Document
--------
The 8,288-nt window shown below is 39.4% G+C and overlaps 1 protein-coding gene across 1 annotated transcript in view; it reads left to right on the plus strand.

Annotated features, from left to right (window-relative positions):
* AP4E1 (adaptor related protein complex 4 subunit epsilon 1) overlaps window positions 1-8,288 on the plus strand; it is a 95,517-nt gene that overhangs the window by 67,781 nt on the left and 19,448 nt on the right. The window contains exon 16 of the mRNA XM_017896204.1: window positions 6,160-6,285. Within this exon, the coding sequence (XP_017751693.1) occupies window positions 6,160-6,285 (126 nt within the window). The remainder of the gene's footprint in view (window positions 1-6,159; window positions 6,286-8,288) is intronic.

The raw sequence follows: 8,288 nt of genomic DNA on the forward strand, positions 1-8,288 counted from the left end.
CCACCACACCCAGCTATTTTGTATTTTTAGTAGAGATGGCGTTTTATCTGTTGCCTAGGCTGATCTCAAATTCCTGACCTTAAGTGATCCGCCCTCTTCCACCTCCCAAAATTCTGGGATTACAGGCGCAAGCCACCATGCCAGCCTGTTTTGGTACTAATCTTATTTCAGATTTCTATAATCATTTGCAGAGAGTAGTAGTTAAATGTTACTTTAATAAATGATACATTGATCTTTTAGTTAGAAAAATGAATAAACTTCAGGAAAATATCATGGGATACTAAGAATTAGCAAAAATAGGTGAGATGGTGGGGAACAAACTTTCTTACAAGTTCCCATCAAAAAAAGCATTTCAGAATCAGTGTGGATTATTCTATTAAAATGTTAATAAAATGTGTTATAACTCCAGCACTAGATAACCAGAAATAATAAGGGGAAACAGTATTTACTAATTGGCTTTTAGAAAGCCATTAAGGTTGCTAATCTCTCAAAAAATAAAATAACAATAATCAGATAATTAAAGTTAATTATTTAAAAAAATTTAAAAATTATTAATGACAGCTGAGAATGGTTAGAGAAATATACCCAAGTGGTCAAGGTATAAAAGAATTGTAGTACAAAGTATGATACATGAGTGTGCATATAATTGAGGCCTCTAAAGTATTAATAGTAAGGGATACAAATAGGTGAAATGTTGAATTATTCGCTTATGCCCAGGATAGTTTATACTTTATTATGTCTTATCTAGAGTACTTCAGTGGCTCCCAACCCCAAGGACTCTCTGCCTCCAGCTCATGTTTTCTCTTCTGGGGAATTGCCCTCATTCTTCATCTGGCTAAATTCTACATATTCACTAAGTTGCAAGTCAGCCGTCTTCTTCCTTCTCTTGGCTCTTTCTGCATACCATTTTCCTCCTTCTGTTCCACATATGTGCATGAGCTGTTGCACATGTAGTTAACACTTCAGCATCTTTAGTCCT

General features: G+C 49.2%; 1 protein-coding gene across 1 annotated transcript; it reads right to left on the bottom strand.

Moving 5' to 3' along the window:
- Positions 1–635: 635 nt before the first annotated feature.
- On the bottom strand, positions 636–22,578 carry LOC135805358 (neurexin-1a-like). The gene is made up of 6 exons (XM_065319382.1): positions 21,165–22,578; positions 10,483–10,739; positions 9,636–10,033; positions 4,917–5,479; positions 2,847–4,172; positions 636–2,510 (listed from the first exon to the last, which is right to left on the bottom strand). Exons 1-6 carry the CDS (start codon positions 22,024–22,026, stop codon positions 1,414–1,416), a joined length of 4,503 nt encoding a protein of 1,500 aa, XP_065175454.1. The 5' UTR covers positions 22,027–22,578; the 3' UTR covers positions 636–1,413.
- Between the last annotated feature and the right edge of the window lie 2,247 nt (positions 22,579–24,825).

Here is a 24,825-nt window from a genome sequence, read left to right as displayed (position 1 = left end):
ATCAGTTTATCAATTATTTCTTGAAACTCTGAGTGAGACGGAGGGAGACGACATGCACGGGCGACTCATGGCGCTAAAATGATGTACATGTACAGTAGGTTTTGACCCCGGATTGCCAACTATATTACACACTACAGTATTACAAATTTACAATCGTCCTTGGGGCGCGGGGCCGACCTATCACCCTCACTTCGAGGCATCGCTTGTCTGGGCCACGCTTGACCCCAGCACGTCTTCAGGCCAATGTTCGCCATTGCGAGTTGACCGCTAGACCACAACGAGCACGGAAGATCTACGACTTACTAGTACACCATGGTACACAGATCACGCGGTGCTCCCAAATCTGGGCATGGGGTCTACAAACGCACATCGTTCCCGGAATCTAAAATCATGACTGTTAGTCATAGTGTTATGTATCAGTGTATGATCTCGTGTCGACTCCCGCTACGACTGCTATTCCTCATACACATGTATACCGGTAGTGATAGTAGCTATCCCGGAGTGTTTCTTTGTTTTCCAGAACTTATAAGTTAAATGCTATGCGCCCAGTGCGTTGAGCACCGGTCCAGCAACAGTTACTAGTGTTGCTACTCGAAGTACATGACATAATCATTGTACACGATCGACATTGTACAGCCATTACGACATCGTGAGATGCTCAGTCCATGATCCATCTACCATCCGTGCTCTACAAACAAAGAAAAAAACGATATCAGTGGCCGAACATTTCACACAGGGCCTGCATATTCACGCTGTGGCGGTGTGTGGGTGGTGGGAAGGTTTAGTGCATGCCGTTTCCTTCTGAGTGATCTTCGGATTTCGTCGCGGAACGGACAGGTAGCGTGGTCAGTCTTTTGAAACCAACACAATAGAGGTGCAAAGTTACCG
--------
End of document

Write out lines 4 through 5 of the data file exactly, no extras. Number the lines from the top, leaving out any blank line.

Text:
The raw sequence follows: 8,288 nt of genomic DNA on the forward strand, positions 1-8,288 counted from the left end.
CCACCACACCCAGCTATTTTGTATTTTTAGTAGAGATGGCGTTTTATCTGTTGCCTAGGCTGATCTCAAATTCCTGACCTTAAGTGATCCGCCCTCTTCCACCTCCCAAAATTCTGGGATTACAGGCGCAAGCCACCATGCCAGCCTGTTTTGGTACTAATCTTATTTCAGATTTCTATAATCATTTGCAGAGAGTAGTAGTTAAATGTTACTTTAATAAATGATACATTGATCTTTTAGTTAGAAAAATGAATAAACTTCAGGAAAATATCATGGGATACTAAGAATTAGCAAAAATAGGTGAGATGGTGGGGAACAAACTTTCTTACAAGTTCCCATCAAAAAAAGCATTTCAGAATCAGTGTGGATTATTCTATTAAAATGTTAATAAAATGTGTTATAACTCCAGCACTAGATAACCAGAAATAATAAGGGGAAACAGTATTTACTAATTGGCTTTTAGAAAGCCATTAAGGTTGCTAATCTCTCAAAAAATAAAATAACAATAATCAGATAATTAAAGTTAATTATTTAAAAAAATTTAAAAATTATTAATGACAGCTGAGAATGGTTAGAGAAATATACCCAAGTGGTCAAGGTATAAAAGAATTGTAGTACAAAGTATGATACATGAGTGTGCATATAATTGAGGCCTCTAAAGTATTAATAGTAAGGGATACAAATAGGTGAAATGTTGAATTATTCGCTTATGCCCAGGATAGTTTATACTTTATTATGTCTTATCTAGAGTACTTCAGTGGCTCCCAACCCCAAGGACTCTCTGCCTCCAGCTCATGTTTTCTCTTCTGGGGAATTGCCCTCATTCTTCATCTGGCTAAATTCTACATATTCACTAAGTTGCAAGTCAGCCGTCTTCTTCCTTCTCTTGGCTCTTTCTGCATACCATTTTCCTCCTTCTGTTCCACATATGTGCATGAGCTGTTGCACATGTAGTTAACACTTCAGCATCTTTAGTCCT